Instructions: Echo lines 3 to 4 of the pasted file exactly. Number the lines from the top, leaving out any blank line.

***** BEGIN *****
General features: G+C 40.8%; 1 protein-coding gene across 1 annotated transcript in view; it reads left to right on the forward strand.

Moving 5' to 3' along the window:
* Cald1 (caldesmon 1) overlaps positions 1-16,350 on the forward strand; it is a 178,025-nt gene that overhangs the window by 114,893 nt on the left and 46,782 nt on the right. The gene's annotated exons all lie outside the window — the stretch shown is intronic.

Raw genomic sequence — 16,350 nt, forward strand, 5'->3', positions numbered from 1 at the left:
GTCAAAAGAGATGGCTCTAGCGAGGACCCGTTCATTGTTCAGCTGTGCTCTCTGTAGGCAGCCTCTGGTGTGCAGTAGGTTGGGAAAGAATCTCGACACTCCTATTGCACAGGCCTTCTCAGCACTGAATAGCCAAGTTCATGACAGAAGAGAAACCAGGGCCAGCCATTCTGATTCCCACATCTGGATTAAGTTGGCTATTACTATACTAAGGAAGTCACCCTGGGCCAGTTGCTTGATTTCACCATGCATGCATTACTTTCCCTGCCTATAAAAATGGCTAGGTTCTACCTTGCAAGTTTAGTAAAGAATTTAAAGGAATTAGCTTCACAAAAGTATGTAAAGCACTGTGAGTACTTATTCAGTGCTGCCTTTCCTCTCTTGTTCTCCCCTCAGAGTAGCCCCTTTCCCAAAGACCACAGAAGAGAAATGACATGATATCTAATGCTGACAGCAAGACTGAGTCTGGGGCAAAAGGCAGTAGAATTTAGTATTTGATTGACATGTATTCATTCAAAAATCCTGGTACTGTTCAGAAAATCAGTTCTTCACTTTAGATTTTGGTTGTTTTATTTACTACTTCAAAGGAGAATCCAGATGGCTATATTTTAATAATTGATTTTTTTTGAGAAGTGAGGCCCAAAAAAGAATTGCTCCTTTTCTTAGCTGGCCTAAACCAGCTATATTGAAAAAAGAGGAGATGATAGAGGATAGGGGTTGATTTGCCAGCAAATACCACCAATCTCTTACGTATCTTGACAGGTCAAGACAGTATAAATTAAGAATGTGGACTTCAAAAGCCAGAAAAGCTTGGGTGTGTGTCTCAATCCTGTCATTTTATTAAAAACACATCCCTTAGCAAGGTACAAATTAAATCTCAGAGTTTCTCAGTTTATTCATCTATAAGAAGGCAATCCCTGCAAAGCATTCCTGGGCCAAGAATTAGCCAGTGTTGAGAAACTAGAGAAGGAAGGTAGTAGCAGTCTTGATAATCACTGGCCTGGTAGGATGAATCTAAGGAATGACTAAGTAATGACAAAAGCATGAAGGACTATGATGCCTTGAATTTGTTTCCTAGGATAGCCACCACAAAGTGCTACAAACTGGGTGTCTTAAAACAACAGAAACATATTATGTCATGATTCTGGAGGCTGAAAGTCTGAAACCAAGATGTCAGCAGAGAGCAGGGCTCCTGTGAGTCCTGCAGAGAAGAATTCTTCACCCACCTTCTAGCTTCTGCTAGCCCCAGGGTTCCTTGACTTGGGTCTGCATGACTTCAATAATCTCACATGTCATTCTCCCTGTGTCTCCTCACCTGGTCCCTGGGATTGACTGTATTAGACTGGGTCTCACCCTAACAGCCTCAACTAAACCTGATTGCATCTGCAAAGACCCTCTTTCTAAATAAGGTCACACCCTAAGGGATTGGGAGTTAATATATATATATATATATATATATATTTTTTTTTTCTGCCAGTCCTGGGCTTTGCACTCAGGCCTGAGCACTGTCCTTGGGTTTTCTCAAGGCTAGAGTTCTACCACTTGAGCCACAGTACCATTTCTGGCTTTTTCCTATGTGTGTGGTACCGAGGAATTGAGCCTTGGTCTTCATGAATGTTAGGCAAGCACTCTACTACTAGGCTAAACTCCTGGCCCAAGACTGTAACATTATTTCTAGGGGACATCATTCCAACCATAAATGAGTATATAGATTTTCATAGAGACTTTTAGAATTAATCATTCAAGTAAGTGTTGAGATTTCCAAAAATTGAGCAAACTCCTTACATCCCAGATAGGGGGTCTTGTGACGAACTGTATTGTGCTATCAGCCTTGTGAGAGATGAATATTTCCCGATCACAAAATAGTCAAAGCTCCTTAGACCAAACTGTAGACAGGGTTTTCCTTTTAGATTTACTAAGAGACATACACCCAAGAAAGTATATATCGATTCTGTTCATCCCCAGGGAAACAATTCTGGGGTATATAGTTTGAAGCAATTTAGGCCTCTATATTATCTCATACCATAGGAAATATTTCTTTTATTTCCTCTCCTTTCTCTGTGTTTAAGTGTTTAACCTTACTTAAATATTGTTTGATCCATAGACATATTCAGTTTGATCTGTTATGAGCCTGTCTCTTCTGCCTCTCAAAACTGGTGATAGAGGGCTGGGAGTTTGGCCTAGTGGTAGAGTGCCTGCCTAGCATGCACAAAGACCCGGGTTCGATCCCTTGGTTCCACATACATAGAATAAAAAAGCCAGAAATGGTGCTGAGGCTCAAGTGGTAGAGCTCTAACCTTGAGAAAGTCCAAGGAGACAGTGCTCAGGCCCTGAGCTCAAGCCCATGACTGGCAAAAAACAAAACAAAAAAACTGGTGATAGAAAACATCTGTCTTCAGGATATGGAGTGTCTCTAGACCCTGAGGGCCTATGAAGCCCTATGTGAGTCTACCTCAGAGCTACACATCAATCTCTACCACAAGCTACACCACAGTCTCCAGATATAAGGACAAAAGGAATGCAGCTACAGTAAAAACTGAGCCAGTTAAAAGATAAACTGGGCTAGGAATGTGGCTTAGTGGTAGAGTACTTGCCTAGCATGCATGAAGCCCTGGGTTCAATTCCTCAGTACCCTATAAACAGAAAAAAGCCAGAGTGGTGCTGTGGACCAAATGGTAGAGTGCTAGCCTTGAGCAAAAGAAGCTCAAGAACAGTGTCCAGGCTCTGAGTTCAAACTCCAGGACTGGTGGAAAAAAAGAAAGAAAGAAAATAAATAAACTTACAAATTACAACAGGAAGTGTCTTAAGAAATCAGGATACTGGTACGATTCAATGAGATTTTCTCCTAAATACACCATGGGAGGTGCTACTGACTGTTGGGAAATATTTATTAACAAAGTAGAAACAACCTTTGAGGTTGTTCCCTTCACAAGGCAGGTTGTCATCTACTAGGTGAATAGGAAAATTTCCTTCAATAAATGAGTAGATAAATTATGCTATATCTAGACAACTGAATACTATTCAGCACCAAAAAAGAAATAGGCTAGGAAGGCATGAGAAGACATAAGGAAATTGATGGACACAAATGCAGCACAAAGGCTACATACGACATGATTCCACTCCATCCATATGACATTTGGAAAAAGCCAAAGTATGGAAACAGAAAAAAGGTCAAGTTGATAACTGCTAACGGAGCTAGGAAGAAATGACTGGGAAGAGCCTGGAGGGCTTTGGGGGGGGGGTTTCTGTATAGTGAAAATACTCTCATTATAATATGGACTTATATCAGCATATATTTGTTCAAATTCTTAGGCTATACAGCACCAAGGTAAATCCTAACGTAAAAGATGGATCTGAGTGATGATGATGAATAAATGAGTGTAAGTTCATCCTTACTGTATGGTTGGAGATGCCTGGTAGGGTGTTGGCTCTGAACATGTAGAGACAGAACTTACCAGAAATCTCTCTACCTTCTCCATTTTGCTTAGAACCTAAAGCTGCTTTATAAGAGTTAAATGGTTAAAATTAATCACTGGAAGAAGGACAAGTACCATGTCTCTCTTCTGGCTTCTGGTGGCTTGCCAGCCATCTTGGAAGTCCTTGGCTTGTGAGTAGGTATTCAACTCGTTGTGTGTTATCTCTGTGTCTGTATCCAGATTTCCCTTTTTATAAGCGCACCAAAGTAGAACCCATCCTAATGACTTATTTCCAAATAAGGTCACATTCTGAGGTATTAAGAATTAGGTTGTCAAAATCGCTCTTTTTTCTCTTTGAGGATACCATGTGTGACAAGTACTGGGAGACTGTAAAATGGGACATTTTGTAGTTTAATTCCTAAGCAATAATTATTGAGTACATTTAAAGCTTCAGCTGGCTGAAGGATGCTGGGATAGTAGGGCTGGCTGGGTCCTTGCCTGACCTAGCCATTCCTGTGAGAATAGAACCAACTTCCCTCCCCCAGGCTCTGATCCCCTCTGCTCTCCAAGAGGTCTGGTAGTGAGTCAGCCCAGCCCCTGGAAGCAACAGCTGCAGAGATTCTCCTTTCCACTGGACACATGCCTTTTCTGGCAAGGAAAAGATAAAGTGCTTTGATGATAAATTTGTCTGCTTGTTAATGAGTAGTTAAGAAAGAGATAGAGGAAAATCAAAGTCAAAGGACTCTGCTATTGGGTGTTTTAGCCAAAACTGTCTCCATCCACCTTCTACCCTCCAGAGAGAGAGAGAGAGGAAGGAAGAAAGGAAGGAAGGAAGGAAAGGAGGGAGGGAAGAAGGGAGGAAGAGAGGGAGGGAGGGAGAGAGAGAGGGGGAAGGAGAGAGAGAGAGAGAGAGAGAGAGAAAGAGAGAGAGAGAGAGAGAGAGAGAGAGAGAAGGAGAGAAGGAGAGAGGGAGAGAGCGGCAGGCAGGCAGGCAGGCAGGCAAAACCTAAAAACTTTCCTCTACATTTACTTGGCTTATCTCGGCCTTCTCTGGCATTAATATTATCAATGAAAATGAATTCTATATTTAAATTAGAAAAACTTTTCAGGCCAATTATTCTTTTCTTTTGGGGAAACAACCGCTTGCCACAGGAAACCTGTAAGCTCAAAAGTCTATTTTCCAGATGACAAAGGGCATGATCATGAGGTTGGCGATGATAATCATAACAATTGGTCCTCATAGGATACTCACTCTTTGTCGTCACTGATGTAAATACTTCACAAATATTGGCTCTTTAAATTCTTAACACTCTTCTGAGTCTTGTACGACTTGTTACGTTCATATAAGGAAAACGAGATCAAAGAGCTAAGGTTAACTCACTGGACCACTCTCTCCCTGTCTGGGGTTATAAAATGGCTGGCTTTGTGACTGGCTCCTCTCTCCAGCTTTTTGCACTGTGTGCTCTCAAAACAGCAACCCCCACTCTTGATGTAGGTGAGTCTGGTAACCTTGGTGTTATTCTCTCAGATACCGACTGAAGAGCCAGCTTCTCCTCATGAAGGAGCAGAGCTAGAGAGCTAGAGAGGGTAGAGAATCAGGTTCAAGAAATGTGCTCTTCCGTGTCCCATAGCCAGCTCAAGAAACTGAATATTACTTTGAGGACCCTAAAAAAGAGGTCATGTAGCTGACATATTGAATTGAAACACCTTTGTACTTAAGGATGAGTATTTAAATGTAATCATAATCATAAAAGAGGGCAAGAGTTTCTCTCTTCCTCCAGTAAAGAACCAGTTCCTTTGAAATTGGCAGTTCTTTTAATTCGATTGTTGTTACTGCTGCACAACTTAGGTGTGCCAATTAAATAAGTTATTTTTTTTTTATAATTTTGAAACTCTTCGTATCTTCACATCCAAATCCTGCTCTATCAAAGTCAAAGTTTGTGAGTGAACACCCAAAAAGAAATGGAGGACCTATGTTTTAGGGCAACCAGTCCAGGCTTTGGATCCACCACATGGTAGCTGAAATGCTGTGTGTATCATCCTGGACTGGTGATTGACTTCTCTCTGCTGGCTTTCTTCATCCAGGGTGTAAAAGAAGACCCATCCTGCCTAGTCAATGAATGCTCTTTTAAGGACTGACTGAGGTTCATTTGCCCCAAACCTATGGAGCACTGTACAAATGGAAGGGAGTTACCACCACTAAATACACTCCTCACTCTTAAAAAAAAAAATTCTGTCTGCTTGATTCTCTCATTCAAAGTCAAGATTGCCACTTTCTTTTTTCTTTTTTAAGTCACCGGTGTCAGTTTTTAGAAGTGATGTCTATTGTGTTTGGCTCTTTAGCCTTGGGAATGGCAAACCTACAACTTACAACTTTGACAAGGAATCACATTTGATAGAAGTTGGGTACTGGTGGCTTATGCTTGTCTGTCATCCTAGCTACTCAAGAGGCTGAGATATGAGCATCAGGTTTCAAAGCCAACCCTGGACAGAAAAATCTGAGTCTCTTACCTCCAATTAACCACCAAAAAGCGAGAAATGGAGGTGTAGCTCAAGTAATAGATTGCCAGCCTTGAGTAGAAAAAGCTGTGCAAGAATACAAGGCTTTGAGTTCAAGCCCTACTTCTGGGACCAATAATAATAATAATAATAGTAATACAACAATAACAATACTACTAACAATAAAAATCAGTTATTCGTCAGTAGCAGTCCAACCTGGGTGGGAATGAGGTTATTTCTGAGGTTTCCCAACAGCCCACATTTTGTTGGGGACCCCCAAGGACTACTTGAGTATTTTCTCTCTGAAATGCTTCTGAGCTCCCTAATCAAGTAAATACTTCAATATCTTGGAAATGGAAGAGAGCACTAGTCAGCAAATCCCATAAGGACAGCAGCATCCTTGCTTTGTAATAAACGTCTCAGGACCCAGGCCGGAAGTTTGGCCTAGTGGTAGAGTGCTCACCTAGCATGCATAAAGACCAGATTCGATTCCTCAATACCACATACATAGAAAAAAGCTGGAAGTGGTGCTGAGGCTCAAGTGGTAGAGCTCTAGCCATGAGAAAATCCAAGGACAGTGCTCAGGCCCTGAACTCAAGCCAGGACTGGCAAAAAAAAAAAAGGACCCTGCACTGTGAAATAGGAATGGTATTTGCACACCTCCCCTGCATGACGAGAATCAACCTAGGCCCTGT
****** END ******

* Cald1 (caldesmon 1) overlaps positions 1-16,350 on the forward strand; it is a 178,025-nt gene that overhangs the window by 114,893 nt on the left and 46,782 nt on the right. The gene's annotated exons all lie outside the window — the stretch shown is intronic.

Raw genomic sequence — 16,350 nt, forward strand, 5'->3', positions numbered from 1 at the left: